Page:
You want to buy organic food whenever possible. You skillfully navigate the supermarket cart to the organic Honeycrisps and Pink Ladies, and away from the lord-only-knows-what-they-spray-on-these apples. And you take pride in the fact that you're saving the environment as much as you're protecting your own insides when purchasing pesticide-free produce. Your friends and family do the same. Newsflash: There are fewer of you than you imagined.
A study published in the Journal of Food Products Marketing took a close look at who's really buying organic food and found that organic milk—which may seem ubiquitous—is actually sold in only 35 percent of Manhattan stores. And only five grocery staples were found in 10 percent or more of stores: eggs, cheese, yogurt, milk and packaged lettuce.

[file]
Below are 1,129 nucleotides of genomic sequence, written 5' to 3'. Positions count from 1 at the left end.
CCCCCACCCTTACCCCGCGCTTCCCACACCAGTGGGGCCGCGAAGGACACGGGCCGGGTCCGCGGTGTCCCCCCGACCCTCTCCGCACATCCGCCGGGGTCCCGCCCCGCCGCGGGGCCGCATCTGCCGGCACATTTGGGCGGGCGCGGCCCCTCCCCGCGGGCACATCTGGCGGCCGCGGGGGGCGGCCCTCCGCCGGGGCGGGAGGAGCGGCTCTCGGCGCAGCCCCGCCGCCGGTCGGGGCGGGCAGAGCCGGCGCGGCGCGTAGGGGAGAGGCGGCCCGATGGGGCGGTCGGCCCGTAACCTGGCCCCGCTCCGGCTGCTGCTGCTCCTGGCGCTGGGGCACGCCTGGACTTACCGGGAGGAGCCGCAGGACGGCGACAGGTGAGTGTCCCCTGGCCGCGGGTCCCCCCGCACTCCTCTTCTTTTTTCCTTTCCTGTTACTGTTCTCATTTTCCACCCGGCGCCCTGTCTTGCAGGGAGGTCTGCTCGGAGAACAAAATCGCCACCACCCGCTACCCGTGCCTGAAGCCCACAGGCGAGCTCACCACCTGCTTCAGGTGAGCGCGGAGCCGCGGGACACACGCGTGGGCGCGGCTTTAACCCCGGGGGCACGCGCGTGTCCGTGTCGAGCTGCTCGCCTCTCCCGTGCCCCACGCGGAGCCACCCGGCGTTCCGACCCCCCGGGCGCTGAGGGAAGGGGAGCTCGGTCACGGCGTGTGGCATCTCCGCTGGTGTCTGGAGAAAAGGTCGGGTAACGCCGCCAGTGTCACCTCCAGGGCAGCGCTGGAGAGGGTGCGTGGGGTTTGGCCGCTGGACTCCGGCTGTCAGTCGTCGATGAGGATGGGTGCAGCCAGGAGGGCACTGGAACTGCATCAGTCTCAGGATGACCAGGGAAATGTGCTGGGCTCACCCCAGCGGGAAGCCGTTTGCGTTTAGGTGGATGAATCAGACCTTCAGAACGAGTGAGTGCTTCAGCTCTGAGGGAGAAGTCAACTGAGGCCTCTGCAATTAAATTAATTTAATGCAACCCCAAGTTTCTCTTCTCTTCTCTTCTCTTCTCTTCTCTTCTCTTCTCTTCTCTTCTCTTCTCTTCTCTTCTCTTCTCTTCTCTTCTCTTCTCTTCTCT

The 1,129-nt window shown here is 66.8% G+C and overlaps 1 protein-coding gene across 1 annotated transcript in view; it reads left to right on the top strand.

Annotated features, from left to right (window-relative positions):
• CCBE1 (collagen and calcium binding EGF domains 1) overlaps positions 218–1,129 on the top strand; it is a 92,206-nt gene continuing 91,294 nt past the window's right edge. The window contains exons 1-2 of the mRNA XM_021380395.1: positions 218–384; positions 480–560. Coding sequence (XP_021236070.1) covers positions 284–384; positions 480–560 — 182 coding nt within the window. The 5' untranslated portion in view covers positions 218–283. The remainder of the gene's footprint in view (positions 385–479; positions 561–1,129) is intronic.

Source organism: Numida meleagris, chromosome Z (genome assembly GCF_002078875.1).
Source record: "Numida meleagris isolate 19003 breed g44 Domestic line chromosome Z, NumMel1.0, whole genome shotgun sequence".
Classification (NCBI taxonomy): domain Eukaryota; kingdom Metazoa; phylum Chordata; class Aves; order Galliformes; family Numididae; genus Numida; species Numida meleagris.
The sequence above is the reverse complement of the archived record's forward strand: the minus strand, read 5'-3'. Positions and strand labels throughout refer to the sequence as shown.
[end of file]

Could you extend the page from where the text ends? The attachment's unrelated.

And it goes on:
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Sales, it turns out, depend on much more than just awareness of, and interest in, consuming organic products. Key factors include the neighborhood's "socioeconomic characteristics," the amount of organic food for sale, the size of the store, and, most critically, price. Organic food always costs more—anywhere from 20 percent more (for lettuce) to 173 percent more (for beef).